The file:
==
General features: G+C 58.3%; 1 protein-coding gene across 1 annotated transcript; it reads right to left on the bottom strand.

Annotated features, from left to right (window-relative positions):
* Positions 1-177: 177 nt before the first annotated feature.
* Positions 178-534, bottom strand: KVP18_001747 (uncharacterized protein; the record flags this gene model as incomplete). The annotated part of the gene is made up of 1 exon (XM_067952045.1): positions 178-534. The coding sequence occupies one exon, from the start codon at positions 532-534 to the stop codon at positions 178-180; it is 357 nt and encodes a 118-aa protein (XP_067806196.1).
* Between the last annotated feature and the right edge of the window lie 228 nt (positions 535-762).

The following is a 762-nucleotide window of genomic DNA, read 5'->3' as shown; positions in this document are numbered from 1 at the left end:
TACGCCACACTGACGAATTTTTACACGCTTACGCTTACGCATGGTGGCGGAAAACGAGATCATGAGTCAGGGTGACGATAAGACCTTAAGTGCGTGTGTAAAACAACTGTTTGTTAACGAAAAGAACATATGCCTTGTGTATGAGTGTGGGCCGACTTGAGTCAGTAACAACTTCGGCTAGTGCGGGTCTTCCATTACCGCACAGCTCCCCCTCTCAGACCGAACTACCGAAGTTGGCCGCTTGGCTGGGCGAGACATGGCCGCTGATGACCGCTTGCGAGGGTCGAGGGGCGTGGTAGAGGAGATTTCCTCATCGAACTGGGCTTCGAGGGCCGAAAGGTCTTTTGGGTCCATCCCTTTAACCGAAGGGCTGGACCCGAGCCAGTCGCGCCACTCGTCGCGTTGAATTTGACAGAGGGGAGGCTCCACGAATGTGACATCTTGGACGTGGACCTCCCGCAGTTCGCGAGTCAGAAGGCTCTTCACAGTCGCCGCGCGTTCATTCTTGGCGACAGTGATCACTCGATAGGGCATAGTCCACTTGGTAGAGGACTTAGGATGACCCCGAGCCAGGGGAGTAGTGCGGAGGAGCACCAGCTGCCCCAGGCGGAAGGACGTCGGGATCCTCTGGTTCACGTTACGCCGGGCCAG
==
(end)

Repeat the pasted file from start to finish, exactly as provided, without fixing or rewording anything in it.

General features: G+C 58.3%; 1 protein-coding gene across 1 annotated transcript; it reads right to left on the bottom strand.

Annotated features, from left to right (window-relative positions):
* Positions 1-177: 177 nt before the first annotated feature.
* Positions 178-534, bottom strand: KVP18_001747 (uncharacterized protein; the record flags this gene model as incomplete). The annotated part of the gene is made up of 1 exon (XM_067952045.1): positions 178-534. The coding sequence occupies one exon, from the start codon at positions 532-534 to the stop codon at positions 178-180; it is 357 nt and encodes a 118-aa protein (XP_067806196.1).
* Between the last annotated feature and the right edge of the window lie 228 nt (positions 535-762).

The following is a 762-nucleotide window of genomic DNA, read 5'->3' as shown; positions in this document are numbered from 1 at the left end:
TACGCCACACTGACGAATTTTTACACGCTTACGCTTACGCATGGTGGCGGAAAACGAGATCATGAGTCAGGGTGACGATAAGACCTTAAGTGCGTGTGTAAAACAACTGTTTGTTAACGAAAAGAACATATGCCTTGTGTATGAGTGTGGGCCGACTTGAGTCAGTAACAACTTCGGCTAGTGCGGGTCTTCCATTACCGCACAGCTCCCCCTCTCAGACCGAACTACCGAAGTTGGCCGCTTGGCTGGGCGAGACATGGCCGCTGATGACCGCTTGCGAGGGTCGAGGGGCGTGGTAGAGGAGATTTCCTCATCGAACTGGGCTTCGAGGGCCGAAAGGTCTTTTGGGTCCATCCCTTTAACCGAAGGGCTGGACCCGAGCCAGTCGCGCCACTCGTCGCGTTGAATTTGACAGAGGGGAGGCTCCACGAATGTGACATCTTGGACGTGGACCTCCCGCAGTTCGCGAGTCAGAAGGCTCTTCACAGTCGCCGCGCGTTCATTCTTGGCGACAGTGATCACTCGATAGGGCATAGTCCACTTGGTAGAGGACTTAGGATGACCCCGAGCCAGGGGAGTAGTGCGGAGGAGCACCAGCTGCCCCAGGCGGAAGGACGTCGGGATCCTCTGGTTCACGTTACGCCGGGCCAG